March 5, 2015


What I enjoyed the most being a professor was teaching. Being in the classroom, engaging with the students, pursuing collaboratively ideas and lines of argument, seeing the students discover their voices and doing what I could to help with that.

What I enjoyed the least about being a professor was grading. Even more than the pressure to publish. To not put too fine a point on it, but I hated grading. When I had a stack of papers to grade, I would go to the local Starbucks and some other cafe, fill myself with caffeine and sugar, and plow through the essays. 15-20 minutes per 5 page essay. If I had a stack of 20 essays, that's five to six hours. And more if I tried to not give the same set of hackneyed comments on paper after paper.

I was lucky to be at a small liberal arts colleges, where, compared to big universities, I didn't have that many papers to grade. I taught five courses a year. Two intro courses, with about 25 students in each. A couple of mid-level courses, with anywhere from 10-25 students in them. And a seminar with 6-12 students. So maybe a 100-125 students a year. Not bad. A semester is 13 weeks, and I had roughly 4-5 papers in each class. Since I wanted students to have the opportunity to write a fair bit, they had essays due every three weeks or so. Teaching 2 or 3 classes a semester, that ends up meaning grading every week or every other week. There were no teaching assistants, and so the grading was up to me.

However, what I disliked the most about grading wasn't the time, or reading similar essays over and over again. My current job is a bit repetitive, and I don't mind it. I can handle repetitive work; doing the same thing over and over again. No, what bothered me about the grading was the question which nagged me at the back of my mind every time I picked up an essay to grade: Am I being unfair in the criteria I am using to grade this paper? There are three aspects to this worry. A) What criteria am I using to grade? B) What justifies the criteria? And C) Can that criteria really be applied neutrally to all the students in the class?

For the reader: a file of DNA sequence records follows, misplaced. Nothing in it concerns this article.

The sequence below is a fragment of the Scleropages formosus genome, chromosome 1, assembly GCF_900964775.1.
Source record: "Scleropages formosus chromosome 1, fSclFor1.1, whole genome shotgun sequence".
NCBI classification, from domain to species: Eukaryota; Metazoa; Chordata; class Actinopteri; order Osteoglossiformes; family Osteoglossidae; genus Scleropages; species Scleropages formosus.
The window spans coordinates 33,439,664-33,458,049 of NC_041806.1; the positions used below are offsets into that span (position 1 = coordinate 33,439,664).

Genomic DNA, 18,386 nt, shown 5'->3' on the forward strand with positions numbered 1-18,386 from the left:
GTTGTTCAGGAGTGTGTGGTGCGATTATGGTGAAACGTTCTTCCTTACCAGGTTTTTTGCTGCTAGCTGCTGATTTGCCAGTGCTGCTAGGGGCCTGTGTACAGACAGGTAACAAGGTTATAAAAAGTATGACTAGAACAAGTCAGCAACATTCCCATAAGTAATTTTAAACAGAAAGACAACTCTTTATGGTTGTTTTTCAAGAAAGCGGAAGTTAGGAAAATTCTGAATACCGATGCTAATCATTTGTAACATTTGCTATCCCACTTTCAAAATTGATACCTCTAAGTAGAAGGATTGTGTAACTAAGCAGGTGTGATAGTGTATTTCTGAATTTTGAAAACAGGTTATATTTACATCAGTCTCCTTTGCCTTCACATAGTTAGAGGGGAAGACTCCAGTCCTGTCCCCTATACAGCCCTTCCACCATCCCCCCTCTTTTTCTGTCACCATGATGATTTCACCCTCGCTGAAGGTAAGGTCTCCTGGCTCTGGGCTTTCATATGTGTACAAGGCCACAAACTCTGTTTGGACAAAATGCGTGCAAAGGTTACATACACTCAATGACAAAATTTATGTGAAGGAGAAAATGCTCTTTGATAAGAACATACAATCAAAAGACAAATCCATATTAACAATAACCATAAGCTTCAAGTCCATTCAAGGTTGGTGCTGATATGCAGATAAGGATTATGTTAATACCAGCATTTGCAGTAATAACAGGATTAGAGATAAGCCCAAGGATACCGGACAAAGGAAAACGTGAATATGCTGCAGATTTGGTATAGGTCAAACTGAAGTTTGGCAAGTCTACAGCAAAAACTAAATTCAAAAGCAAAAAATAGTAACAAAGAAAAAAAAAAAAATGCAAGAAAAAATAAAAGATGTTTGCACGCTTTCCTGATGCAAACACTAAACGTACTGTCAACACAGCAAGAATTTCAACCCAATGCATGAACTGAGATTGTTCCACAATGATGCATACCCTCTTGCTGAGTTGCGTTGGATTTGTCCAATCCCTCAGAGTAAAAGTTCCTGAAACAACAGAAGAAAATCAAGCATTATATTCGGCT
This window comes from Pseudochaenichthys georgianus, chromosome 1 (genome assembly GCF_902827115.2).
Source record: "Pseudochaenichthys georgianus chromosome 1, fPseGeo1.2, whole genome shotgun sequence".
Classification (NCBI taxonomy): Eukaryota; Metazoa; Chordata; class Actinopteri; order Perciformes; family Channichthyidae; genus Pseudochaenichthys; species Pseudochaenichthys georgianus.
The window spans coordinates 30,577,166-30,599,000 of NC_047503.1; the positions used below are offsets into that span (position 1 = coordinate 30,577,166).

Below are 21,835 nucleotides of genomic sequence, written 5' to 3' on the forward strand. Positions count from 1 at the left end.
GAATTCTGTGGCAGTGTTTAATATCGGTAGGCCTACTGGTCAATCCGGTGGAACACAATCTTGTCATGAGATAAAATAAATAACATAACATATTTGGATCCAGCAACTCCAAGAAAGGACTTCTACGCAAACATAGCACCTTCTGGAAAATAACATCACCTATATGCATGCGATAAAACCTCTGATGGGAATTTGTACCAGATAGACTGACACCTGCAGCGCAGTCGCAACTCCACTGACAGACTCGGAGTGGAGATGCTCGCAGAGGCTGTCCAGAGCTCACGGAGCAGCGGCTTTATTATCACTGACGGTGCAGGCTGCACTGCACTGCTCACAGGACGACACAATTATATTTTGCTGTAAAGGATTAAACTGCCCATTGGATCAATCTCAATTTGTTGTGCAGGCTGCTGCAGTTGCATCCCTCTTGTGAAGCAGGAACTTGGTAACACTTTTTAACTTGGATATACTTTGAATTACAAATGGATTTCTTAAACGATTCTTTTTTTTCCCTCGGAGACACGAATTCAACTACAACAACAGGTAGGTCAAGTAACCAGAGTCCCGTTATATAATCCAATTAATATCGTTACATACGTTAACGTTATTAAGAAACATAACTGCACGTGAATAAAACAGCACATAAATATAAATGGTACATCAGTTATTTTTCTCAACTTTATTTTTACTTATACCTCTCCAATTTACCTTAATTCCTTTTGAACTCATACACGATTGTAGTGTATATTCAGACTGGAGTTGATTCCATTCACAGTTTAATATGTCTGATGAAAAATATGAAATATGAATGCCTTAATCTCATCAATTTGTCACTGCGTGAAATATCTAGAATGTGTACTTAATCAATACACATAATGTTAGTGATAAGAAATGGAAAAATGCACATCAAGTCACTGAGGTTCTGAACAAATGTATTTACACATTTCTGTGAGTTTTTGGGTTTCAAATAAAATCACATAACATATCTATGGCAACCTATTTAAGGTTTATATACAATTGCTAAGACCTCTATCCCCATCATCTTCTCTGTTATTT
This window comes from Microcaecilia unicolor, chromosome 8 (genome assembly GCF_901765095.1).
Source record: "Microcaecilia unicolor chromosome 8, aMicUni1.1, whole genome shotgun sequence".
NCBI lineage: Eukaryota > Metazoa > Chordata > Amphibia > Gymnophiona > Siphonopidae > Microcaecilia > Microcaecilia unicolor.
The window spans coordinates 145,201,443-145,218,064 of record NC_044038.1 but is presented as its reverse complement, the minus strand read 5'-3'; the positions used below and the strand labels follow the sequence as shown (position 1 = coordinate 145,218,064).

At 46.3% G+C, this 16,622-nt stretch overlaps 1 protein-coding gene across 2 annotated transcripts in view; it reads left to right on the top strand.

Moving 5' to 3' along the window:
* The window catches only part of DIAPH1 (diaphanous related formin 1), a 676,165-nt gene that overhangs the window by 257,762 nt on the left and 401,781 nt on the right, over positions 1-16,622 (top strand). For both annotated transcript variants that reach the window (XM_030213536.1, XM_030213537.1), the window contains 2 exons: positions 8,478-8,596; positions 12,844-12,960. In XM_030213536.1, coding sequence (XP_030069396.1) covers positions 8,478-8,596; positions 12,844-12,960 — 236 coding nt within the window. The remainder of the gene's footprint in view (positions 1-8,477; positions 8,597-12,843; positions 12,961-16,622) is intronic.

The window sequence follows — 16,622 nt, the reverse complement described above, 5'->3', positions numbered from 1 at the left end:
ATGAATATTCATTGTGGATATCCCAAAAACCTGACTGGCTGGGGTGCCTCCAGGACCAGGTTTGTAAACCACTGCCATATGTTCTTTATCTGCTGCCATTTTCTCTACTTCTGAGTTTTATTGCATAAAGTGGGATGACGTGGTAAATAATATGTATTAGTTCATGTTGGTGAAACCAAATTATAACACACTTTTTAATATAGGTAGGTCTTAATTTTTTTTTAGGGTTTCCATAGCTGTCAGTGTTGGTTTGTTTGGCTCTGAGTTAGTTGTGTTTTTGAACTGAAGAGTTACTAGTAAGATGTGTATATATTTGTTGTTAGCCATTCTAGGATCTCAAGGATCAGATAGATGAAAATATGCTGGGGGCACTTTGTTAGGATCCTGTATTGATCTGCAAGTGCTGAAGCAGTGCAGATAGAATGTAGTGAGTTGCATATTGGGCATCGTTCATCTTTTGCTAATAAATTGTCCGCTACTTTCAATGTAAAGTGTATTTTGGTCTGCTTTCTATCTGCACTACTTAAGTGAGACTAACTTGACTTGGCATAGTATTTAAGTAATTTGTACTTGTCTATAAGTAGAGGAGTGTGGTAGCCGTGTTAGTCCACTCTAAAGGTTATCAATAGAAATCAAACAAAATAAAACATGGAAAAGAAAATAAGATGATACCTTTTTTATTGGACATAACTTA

Regarding (A): What am I basing the grade on? Is it whether the essay is meeting a standard which every student ought to be aspiring to, or is it based on how much effort the student was putting in and how much she was learning and improving? My instinct was to always grade based on the latter. As someone who didn't identify much with academic philosophy and its assumption of neutral, universal standards, I was loathe to impose such standards on the students. When grading a paper there was hovering in my mind a sense of what a good version of that paper looks like, and often times while grading I would get lost in reflection about what exactly that hovering ideal was and why I thought it was the ideal. Given my earlier experiment with non-traditional writing in philosophy, I couldn't help but look at that hovering ideal with some suspicion.

Regarding (B): Even if I settle on the criteria by which the paper is to be graded, what is the source of that criteria? Is it just that it happens to be the criteria I endorse as the professor? That is too weak, since it ignores the responsibility I have to the students to teach them in a way which they can take with them to other classes and into the world. The justification of the criteria must be communal in some sense. So what community grounds the criteria? Is it what the philosophy profession as a whole endorses? No, because there is no such thing that the philosophy profession as a whole endorses. Is it the community of professors who think like me? But that would be unfair to students in the class who might prefer the criteria of some other community of professors. Besides, if this is what grounds the criteria, that should be made clear to the students, instead of making it seem to them like I am applying universally accepted standards. Yet, such a declaration would be met by the students with confusion, since they want to be introduced to philosophy, not just to philosophy as defined by this or that sect. Then it is the community of the department I am a part of? But this has all the same problems as the previous option.